Several companies are adapting and changing the materials that they use to package their products to combat the issue of waste buildup in landfills and oceans. Many are also investing in the future through funding for better recycling programs. For example, Coca-Cola Co., PepsiCo, and Keurig Dr Pepper are investing $100 million to improve the collection and processing of recycled materials. On top of doing so, they are planning to change their packaging in an effort to remind those who buy their products to recycle them. The companies aim to have large percentages of their bottles, in the future, be made from recycled material. These efforts are important as it should not fall solely on the consumers to make a difference.

Many companies use compostable packaging to eliminate the recycling debacle all together. At Sprout, all food packaging is compostable. They’ve partnered with World Centric, a company that provides packaging made from plant fibers rather than plastic. This allows the products to break down within 180 days, unlike their plastic and Styrofoam counterparts that will not break down in our lifetime. Not only do businesses that use compostable material feel better about their environmental impacts, but consumers, too, can avoid guilt when buying these products. Through purchasing compostable materials, people do not have to fret about the issues their waste may cause down the road. Such packaging is fairly priced and much better for the environment. It’s a win-win.

Aside from the way that you dispose of waste, there are other ways to become more eco-friendly in your everyday activities. With the current state of the environment and it’s predicted condition in years to come, every person and every action make a difference. Studies by World Bank show that without urgent action, global waste will increase by 70% by 2050. To help slow waste production you can donate old books to a library or school instead of throwing them out, upcycle or donate clothes, reuse gift bags, use items like toilet paper rolls and old newspapers for DIY projects, sell your old phone on eBay; the possibilities are endless. The changes you make don’t necessarily have to be large-scale or drastic, all efforts count, so join in and make a difference.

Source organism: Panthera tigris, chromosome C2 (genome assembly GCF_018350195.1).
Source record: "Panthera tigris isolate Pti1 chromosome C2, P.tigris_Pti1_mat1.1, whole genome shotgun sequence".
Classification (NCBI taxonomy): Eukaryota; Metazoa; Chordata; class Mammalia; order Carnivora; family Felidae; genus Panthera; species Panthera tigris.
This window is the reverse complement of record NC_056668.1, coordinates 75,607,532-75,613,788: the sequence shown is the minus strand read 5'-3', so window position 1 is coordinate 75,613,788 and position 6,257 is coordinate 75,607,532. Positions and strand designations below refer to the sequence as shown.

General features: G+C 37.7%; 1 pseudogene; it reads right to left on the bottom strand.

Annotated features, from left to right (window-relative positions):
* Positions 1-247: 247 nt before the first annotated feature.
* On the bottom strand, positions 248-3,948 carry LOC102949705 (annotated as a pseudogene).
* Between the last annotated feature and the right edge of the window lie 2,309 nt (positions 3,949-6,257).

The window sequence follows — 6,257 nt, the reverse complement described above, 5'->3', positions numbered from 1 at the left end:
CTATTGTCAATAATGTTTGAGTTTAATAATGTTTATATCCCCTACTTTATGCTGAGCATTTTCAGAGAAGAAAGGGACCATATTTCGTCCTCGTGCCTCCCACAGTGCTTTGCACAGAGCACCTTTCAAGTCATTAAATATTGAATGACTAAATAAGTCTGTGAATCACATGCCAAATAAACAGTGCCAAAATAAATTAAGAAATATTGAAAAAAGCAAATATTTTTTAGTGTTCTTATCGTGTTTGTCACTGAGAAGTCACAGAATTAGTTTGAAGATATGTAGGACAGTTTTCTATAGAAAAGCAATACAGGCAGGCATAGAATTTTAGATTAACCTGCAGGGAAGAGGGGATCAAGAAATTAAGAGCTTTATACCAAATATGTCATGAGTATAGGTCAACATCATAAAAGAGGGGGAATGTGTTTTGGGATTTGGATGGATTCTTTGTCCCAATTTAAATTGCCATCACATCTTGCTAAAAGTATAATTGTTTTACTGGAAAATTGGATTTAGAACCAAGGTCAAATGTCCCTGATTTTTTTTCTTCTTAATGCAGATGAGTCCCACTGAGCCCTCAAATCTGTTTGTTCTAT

Sprout does their best to take care of the environment, not only through their compostable materials, but also through working with their farmers and local organizations. They have made it their mission to ensure that nothing goes to waste. All expired and left-over food is donated to local organizations, such as the Talbot Interfaith Shelter. Their food scraps are either composted or sent to local farmers on the Shore, such as Abundant Grace Farms, to become pig food. In turn, Sprout uses Abundant Grace’s pork in several of their meals, allowing the process to come full circle. Sprout and companies like them are doing their part to make the world a better place, not only for us, but for future generations. You can use methods stated here and/or do some research to find out ways you can make changes.

Sprout is proud to announce that they have partnered with Infinity Recycling from Chestertown and the Eastern Shore Land Conservancy to launch in 2020 a series of FREE to the public, Recycling and Composting Lectures. These lectures will be led by various partners in the community, including Owner/Founder of Sprout, Ryan Groll, President of Infinity Recycling, Ford Schumann, and ESLC’s very own Owen Bailey. This interactive series will be held at several local businesses that share the same passion for sustainability. To learn more about opportunities in the community, as well as steps you and your family can take at home, visit www.eatsprout.com, http://infinityrecycling.org or www.eslc.org.

The author, Georgia Foster, age 17, lives on Maryland’s Eastern Shore with her mother and two sisters. She attends Easton High School and is passionate about writing, specifically feature writing and investigative journalism.